NEW YORK — Going to the mat over top-rated wrestling, Barry Diller’s USA Networks plans to match an offer by Viacom/CBS for cable rights to the World Wrestling Federation, perhaps as early as today.
Most industry insiders had expected Diller to back down as the giant Viacom/CBS offer reportedly included perks like airing the WWF’s new football league games, set to begin in February, on UPN on Wednesday nights, ads on MTV and overall benefits of the combined companies’ wide presence across TV, radio and billboards.
That’s hard to put a dollar value on and could lead to a court battle and raise the question of what matching rights mean in today’s world of giant congloms.
“That’s where it comes down to who has better lawyers and how well the original (USA/WWF) contract was written” from USA’s point of view, said one Wall Streeter.
Diller theoretically could put the Sci-Fi Channel, and a range of Internet and other assets at the WWF’s disposal, although nothing on the scale of a Viacom/CBS.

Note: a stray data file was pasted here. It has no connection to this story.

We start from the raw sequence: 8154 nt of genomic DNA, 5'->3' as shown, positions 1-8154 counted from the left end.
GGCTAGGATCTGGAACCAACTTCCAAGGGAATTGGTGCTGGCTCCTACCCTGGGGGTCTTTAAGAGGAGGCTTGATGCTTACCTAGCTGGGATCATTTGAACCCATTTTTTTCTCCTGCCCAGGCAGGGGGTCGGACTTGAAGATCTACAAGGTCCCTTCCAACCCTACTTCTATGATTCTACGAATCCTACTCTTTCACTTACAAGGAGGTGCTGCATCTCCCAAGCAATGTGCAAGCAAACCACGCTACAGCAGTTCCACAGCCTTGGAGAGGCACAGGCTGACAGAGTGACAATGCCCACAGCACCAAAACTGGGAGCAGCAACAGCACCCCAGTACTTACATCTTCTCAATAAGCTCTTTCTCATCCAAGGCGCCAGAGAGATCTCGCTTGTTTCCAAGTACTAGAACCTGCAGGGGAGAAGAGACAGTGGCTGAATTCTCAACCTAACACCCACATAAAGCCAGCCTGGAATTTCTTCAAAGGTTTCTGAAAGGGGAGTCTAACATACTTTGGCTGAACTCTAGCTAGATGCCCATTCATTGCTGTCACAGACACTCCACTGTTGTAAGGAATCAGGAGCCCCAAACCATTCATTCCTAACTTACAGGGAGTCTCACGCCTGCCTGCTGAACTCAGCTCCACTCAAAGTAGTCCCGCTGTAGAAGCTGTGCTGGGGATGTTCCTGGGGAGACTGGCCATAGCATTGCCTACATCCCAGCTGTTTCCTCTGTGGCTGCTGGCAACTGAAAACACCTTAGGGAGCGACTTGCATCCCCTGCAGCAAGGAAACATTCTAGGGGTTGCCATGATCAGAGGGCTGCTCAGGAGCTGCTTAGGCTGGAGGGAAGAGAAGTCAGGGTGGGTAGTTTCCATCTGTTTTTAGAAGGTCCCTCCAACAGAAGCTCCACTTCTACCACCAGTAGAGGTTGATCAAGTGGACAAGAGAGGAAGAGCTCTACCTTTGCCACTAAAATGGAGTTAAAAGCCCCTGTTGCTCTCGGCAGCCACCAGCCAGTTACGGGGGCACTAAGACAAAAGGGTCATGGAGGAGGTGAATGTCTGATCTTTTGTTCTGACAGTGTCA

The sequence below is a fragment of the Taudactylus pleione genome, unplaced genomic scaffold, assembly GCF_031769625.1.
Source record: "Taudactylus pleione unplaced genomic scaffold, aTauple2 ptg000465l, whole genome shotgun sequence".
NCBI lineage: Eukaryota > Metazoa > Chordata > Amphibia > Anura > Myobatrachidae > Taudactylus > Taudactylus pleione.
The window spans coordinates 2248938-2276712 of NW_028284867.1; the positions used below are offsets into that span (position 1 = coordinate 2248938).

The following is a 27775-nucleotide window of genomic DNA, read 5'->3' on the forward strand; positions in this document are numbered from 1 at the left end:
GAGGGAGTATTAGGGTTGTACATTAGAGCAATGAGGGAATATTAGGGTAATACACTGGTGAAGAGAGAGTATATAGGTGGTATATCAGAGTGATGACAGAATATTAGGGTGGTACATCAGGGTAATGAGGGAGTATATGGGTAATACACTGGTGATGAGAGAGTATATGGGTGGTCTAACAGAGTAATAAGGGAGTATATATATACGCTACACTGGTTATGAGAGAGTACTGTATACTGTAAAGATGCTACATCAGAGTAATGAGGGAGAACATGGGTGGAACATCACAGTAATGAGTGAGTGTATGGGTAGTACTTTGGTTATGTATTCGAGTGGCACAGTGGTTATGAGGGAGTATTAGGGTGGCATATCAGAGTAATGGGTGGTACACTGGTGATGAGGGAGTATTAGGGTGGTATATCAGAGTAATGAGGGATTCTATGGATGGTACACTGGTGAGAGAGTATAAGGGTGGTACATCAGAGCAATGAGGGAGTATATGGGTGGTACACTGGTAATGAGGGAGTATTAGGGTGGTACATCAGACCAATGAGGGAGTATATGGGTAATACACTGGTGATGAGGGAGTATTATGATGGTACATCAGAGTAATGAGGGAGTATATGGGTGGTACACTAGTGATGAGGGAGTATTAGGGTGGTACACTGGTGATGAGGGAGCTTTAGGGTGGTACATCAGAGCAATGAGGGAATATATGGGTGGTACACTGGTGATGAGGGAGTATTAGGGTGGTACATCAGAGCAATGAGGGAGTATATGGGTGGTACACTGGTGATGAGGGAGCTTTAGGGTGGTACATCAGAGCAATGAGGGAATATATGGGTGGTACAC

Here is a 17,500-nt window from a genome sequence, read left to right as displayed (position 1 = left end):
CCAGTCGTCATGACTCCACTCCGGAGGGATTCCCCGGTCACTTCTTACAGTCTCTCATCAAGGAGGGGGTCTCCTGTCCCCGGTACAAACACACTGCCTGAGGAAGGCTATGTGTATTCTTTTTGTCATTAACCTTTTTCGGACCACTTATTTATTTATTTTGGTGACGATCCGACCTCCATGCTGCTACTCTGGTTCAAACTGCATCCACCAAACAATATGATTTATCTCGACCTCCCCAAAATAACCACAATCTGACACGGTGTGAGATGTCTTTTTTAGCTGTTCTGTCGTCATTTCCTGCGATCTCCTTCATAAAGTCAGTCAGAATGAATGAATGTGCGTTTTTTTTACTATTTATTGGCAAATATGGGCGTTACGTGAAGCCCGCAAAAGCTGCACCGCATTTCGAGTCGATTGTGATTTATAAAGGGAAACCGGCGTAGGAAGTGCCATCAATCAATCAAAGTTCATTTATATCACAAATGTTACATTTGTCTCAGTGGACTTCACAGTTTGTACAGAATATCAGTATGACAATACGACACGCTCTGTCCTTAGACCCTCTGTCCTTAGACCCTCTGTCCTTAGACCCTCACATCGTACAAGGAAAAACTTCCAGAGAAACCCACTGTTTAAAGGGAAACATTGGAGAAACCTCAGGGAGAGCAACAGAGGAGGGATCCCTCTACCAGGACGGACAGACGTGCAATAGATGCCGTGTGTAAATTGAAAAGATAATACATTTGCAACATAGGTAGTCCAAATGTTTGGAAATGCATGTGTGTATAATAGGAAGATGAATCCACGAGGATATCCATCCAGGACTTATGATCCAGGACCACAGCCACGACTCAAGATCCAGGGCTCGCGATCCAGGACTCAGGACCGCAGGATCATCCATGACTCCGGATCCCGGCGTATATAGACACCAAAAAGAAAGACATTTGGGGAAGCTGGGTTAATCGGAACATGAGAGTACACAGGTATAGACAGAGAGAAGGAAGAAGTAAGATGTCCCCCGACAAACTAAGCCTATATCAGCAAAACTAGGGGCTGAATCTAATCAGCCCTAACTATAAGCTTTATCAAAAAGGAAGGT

In fact, USA execs have appeared lately to be preparing for the loss of the franchise, reassuring Wall Street that the company’s financial health does not depend on the WWF and that losing it would be much more of a public relations than a cash-flow problem.
UPN already broadcasts WWF’s “Smackdown” on Thursdays and Diller’s offer wouldn’t necessarily impact that.
USA Network has five hours a week of WWF programming, including “Raw Is War” on Monday nights, the top-rated show on basic cable. The Sunday 7 p.m. WWF bouts are a key lead-in to USA’s block of original programming, but execs have said wrestling audiences are among TV’s least sticky — they tend to tune in for wrestling and don’t hang around afterwards.
They’ve also noted that the WWF controls some 85% of its own ad inventory, so the hit to ad revenue if the programming disappeared would be much less than might have been expected.
Apparently, however, the company considers the knock-down, drag-out histrionics that captivate American males worth fighting for.
Diller and Viacom chief Sumner Redstone faced off before in the epic battle for Paramount in the early 1990s.
Insiders have said Diller might counter Viacom/CBS by offering to put football games of the XFL (in which NBC recently became part owner) on USA on Wednesday, but would then somehow have to make up in cash the difference between USA’s 77 million viewers and UPN’s 84 million.
USA stock slipped 4.9% to $21.82 on Tuesday in rocky financial markets and amid growing concern that the USA Network cable net may lose WWF programming.